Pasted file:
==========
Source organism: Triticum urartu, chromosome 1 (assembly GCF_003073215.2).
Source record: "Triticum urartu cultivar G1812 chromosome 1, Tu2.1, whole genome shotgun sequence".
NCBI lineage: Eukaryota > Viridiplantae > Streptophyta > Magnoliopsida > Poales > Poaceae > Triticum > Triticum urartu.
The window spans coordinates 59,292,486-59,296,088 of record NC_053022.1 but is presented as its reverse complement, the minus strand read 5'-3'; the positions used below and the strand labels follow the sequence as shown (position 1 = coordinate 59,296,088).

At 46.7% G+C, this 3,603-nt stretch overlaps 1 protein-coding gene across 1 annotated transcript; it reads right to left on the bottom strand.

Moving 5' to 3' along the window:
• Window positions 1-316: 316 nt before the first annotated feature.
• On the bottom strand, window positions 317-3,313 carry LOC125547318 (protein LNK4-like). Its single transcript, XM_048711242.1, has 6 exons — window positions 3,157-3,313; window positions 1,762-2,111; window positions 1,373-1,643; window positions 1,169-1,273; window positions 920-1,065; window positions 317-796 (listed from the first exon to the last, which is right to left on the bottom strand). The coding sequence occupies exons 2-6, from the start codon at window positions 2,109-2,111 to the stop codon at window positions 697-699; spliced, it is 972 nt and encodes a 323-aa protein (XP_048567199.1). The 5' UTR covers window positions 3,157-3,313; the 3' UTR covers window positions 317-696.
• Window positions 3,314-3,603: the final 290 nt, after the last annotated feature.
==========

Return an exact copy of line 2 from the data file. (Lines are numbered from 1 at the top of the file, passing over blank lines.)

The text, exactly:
Source record: "Triticum urartu cultivar G1812 chromosome 1, Tu2.1, whole genome shotgun sequence".